RUDN University mathematicians have proposed a model for calculating the optimal parameters of a 5G network for virtual reality applications. It is simpler than analogues and at the same time has the same efficiency. The results are published in Future Internet.

5G technologies are designed to support applications that need high speeds. To do this, various techniques are used, including multicasting. This is a routing scheme in which a station sends data not to one user (unicast) and not to all at once (broadcasting), but to a dedicated group of users. However, the use of multicasting can negatively affect network performance, since the data transfer rate in a group of users is always limited by the speed of the subscriber device with the weakest signal. RUDN University mathematicians proposed a model based on the example of virtual reality applications, in which both multicast and unicast transmission schemes are combined. It allows one to estimate how many base stations are needed for a given quality of services provided. The algorithm makes it possible to obtain estimates no worse than alternative options using simulation modelling, but at the same time it is simpler, since it is based on an analytical approach.

“Most of the studies performed so far for multi-layer multicast/unicast services concentrated on optimizing an already provisioned deployment for given traffic conditions. However, for network operators, the question of estimating the required density base stations for a given stochastic traffic load in a given area is equally important," said Daria Ostrikova, PhD, Deputy Director of Applied Mathematics & Communications Technology Institute of the RUDN University.

Mathematicians have proposed a model with several base stations. Each of them has three antennas covering 120°. Users of VR devices move within the service stations randomly according to the Poisson point process model, sometimes blocking each other's line of sight with the base station. The network in the proposed model operates on two levels. At the basic level, multicasting is used, and unicast delivery is used to improve the quality of communication. RUDN mathematicians calculated the parameters of such a system and proposed an algorithm for grouping users for multicasting and calculating the required density of base stations.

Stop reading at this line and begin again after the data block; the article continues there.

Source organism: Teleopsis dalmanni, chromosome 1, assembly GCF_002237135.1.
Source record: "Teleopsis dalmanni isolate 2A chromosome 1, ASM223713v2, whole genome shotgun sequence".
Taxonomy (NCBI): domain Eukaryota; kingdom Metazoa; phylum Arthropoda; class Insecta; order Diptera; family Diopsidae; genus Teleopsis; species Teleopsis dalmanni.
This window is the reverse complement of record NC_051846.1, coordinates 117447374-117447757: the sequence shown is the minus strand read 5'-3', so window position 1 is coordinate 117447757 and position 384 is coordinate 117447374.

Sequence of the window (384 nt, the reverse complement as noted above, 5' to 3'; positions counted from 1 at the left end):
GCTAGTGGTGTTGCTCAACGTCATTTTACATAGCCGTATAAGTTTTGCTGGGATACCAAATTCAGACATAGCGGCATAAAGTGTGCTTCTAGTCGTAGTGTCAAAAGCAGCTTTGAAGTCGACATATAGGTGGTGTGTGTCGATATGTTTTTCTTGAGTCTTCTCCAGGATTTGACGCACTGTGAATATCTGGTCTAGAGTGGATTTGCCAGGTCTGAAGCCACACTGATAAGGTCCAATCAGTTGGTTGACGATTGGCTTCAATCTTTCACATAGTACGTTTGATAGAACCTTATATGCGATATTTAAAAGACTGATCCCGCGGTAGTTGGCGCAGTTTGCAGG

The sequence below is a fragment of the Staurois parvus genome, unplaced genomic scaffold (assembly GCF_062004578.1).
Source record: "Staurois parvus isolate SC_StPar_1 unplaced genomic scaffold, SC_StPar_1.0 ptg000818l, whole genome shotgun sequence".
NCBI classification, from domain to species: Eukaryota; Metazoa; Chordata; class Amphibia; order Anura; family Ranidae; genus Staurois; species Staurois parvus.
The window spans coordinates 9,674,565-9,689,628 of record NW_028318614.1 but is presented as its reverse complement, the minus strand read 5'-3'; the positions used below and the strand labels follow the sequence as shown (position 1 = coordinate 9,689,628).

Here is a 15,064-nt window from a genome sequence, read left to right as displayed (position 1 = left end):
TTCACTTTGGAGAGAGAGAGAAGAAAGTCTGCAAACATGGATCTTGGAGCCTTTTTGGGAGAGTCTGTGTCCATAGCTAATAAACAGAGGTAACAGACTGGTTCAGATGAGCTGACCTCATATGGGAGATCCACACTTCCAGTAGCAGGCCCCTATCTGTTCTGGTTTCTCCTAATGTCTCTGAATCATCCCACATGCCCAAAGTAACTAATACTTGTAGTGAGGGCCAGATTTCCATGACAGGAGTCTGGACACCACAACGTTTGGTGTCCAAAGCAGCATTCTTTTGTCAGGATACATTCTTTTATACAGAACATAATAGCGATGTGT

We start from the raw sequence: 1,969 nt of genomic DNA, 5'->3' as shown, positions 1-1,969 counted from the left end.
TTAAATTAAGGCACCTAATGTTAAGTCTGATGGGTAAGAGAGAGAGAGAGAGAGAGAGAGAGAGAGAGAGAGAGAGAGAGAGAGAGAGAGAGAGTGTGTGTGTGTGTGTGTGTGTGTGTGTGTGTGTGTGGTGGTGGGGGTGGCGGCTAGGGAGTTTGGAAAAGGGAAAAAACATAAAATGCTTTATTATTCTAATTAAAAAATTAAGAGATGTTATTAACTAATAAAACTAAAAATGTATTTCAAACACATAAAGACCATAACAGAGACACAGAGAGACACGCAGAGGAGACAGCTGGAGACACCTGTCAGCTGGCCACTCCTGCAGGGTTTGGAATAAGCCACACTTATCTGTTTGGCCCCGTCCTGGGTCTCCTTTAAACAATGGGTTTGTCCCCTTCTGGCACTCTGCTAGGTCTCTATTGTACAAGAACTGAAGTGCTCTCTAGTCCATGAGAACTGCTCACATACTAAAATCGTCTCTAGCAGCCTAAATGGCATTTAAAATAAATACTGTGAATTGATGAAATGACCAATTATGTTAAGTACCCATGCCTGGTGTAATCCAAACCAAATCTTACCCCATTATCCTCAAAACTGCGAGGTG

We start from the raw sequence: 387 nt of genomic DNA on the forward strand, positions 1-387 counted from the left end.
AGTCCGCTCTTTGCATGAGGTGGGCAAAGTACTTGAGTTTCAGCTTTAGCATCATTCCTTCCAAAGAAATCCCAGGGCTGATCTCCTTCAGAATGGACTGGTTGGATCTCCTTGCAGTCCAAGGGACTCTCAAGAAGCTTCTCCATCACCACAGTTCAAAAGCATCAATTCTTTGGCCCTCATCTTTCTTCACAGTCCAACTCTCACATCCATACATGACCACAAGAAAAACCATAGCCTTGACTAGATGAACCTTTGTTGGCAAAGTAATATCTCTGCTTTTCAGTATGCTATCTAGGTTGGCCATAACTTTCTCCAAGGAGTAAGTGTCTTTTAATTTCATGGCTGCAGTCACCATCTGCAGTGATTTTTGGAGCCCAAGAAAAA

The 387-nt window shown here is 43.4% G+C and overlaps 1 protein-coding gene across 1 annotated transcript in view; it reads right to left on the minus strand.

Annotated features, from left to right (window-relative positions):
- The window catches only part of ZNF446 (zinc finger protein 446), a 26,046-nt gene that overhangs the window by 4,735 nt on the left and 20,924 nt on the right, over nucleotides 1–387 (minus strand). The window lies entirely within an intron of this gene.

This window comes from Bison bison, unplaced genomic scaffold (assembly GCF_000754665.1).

User groups for multicasting are created based on the maximum allowable beam angle at which the signal retains at least half the power at the required distance from the station. All users who fall into the sector specified in this way become part of the same group. Sectors that no user has entered are considered inactive. The calculation of the optimal number of base stations is based on an iterative principle — at each new step, the density of base stations increases until the probability of signal loss reaches the required minimum. In a numerical experiment, the new algorithm turned out to be no less effective than other schemes, but at the same time much simpler.

“Our numerical results show that the proposed grouping scheme, in which the number of groups and their configurations can be explicitly calculated, makes it possible to evaluate the performance of millimeter communication systems no worse than when using simulation algorithms. Our work provides a simple yet efficient algorithm for estimating the density of base stations needed to support a given density of VR devices and certain service quality parameters,” said Daria Ostrikova, PhD, Deputy Director of Applied Mathematics & Communications Technology Institute of the RUDN University.

Journal Link: Future Internet 2021, 13(7), 185